Your biological limits, movement habits, and training determine your health.
Back pain is no joke.
Your biological limits, movement habits, and training determine your back health and what you do every day matters very much!
Not only is this blog about backs once again, it’s back to back courses over the last two weeks that has me visualizing your discs as we speak! Dr. Andreo Spina last week and once again Dr. Stuart McGill this week in Portland. Dr. McGill offering for the first time a Level 3 to his series of lectures on “Progressing Backs from Pain to Performance.” As I have attended the Level 1 and 2 twice I felt it was important for me to attend as I continue to geek out on movement and back training!
I want to know the best way to train clients for fitness results. It’s disheartening to hear Dr. McGill tell the group that improper training, both from under-qualified trainers, and from training oneself with good intentions that is a major cause of back injury and pain. My investment is both personal and professional. Other equally committed colleagues and I continue to learn, lead, change, and grow our training methods and principles based on new research. Many of us wish we had this knowledge earlier in our careers and training ages as it would have saved us from problems ourselves!
Injuries always teach us something about our weakest links. If you have ever had a back injury and/or suffered back pain you might not have thought about the positives you can get from going through that experience. McGill co-authors his new book with athlete Brian Carroll titled “Gift Of Injury”, which is a comprehensive review of Carroll’s catastrophic back injury and return to a world power-lifting title. Dr. McGill never ceases to hold my attention as he lectures and recalls the histories of Carroll and many other athletes that he has worked with through their back injuries. I can’t help but think that there is hope for the many people that I can reach out to with my knowledge and passion for this all too common problem. Back pain is no joke, and it affects over 80% of us at some point in our lifetime.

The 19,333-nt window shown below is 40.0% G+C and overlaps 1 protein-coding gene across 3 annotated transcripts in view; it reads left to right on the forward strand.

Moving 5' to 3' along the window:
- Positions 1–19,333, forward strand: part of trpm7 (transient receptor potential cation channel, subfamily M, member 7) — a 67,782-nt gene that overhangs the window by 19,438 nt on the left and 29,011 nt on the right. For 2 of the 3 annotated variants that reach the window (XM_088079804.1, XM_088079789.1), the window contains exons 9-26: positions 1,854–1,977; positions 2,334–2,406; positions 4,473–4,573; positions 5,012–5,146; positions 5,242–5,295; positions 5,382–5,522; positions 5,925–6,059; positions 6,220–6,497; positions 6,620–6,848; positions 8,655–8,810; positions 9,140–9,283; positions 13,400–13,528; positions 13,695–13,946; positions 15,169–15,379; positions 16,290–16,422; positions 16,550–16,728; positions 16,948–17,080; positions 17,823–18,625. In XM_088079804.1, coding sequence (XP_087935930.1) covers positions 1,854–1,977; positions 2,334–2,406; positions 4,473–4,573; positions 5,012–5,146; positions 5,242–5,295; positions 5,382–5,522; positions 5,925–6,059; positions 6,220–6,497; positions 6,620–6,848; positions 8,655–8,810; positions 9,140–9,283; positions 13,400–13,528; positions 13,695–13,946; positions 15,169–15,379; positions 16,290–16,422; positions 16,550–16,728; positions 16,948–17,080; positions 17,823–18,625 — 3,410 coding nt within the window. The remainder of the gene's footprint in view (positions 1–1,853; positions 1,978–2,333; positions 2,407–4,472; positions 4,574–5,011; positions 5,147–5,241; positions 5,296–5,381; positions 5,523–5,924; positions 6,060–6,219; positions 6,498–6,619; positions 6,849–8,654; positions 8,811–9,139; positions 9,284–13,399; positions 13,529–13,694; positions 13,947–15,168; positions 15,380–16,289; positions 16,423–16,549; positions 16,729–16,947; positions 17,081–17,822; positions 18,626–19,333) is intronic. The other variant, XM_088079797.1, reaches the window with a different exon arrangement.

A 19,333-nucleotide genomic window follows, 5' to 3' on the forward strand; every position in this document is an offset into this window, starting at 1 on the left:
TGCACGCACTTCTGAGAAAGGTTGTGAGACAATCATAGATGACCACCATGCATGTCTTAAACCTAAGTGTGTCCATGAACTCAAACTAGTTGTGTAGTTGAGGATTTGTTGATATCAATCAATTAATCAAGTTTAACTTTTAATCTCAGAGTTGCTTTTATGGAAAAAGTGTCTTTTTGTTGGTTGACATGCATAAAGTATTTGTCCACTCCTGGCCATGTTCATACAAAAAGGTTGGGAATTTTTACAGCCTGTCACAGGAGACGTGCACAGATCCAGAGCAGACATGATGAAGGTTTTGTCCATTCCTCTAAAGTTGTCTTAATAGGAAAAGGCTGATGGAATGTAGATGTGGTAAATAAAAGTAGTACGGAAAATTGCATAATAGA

Dr. David Olson from Edgemont Chiropractic tells me that he suspects the remaining 20% have been fortunate enough to forget about their back incident or are not being completely truthful! Dr. Olson follows this up with saying in his experience so many don’t do the work required to get better. They do not so the simple stuff and they do no commit to the long-term work needed to get strong which he believes is loading the spine. This all means that over half of his patients never fully recover and become long-term victims of the pain/injury cycle. Dr. Olson is very progressive in his thinking. Read: This Dr. wants you to do more than what is in his ability to help you with.
Assess Posture, Motions, and Loads
Posture is the buzz word lately and respecting that your daily life is important as poor posture eats up a lot of your training capacity. Pain is also highlighted as Dr. McGill wants us to listen to the pain. Removing postures, motions, and loads to find the triggers for your pain is the way to start. This is done by looking at everything you do 24/7.